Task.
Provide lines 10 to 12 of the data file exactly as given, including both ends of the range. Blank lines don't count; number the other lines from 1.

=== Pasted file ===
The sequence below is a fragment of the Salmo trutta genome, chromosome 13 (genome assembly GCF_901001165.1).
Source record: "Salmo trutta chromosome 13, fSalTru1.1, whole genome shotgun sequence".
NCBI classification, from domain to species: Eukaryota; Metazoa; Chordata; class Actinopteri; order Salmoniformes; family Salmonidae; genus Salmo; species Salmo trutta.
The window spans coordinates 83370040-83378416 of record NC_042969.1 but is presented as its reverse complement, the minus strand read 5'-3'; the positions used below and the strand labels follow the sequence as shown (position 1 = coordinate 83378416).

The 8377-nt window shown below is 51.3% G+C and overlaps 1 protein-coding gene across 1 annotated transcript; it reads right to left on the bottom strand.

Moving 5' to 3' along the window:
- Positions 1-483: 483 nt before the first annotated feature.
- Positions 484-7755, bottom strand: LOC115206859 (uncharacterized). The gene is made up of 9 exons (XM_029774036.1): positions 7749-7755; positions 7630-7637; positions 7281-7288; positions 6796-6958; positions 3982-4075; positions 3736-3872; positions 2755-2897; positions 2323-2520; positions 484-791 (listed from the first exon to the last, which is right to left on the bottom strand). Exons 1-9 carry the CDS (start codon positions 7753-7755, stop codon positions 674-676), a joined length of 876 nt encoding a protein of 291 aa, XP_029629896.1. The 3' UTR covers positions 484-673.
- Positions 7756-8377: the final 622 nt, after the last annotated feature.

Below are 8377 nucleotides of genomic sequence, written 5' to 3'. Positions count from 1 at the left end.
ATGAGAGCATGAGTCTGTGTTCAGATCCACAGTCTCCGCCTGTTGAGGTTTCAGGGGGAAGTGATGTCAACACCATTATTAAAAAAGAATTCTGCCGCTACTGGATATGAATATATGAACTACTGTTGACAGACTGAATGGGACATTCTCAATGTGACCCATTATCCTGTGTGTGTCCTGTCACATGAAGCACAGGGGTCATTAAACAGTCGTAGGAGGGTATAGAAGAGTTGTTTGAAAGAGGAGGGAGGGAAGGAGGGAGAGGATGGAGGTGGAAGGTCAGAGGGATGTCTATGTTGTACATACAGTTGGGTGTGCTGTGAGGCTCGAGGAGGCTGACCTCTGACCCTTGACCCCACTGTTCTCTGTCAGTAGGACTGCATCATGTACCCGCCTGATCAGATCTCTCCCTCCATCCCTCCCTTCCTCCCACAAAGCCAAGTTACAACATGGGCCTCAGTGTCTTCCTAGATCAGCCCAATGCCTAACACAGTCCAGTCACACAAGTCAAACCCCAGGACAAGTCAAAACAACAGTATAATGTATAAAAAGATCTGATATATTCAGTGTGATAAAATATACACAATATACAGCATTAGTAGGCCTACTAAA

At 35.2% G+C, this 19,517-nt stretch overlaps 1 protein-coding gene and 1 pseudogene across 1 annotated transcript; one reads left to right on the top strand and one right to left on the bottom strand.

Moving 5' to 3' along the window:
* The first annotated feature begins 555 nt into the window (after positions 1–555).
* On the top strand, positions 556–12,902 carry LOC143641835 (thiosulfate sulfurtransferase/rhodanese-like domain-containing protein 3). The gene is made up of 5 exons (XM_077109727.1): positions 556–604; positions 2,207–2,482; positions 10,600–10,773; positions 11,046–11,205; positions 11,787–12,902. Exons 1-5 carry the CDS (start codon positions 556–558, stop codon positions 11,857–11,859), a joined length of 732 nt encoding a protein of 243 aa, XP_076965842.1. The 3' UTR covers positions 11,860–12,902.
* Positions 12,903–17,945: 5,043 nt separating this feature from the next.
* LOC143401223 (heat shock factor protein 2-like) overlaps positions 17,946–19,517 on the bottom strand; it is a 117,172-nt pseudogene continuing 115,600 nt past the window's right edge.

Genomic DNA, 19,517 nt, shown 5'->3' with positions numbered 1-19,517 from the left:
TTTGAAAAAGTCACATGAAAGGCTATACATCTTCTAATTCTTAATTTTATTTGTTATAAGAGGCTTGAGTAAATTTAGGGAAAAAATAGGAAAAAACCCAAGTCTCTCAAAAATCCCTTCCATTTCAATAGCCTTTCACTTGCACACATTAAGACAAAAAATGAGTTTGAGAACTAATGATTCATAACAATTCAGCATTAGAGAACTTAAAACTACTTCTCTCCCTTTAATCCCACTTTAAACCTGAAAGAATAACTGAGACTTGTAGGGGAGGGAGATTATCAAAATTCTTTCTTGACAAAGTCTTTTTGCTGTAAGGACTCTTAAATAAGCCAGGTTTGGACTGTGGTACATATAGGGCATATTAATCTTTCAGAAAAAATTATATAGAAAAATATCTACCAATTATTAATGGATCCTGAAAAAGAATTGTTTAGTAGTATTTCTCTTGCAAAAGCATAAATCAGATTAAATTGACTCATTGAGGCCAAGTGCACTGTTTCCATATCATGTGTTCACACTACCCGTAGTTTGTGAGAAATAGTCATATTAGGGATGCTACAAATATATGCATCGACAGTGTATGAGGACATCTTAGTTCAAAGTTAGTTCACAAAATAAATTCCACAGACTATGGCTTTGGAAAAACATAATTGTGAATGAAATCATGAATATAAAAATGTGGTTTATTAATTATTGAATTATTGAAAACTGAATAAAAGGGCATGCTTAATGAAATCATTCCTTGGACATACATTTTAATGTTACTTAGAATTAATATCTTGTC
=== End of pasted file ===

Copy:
Below are 8377 nucleotides of genomic sequence, written 5' to 3'. Positions count from 1 at the left end.
ATGAGAGCATGAGTCTGTGTTCAGATCCACAGTCTCCGCCTGTTGAGGTTTCAGGGGGAAGTGATGTCAACACCATTATTAAAAAAGAATTCTGCCGCTACTGGATATGAATATATGAACTACTGTTGACAGACTGAATGGGACATTCTCAATGTGACCCATTATCCTGTGTGTGTCCTGTCACATGAAGCACAGGGGTCATTAAACAGTCGTAGGAGGGTATAGAAGAGTTGTTTGAAAGAGGAGGGAGGGAAGGAGGGAGAGGATGGAGGTGGAAGGTCAGAGGGATGTCTATGTTGTACATACAGTTGGGTGTGCTGTGAGGCTCGAGGAGGCTGACCTCTGACCCTTGACCCCACTGTTCTCTGTCAGTAGGACTGCATCATGTACCCGCCTGATCAGATCTCTCCCTCCATCCCTCCCTTCCTCCCACAAAGCCAAGTTACAACATGGGCCTCAGTGTCTTCCTAGATCAGCCCAATGCCTAACACAGTCCAGTCACACAAGTCAAACCCCAGGACAAGTCAAAACAACAGTATAATGTATAAAAAGATCTGATATATTCAGTGTGATAAAATATACACAATATACAGCATTAGTAGGCCTACTAAA

At 35.2% G+C, this 19,517-nt stretch overlaps 1 protein-coding gene and 1 pseudogene across 1 annotated transcript; one reads left to right on the top strand and one right to left on the bottom strand.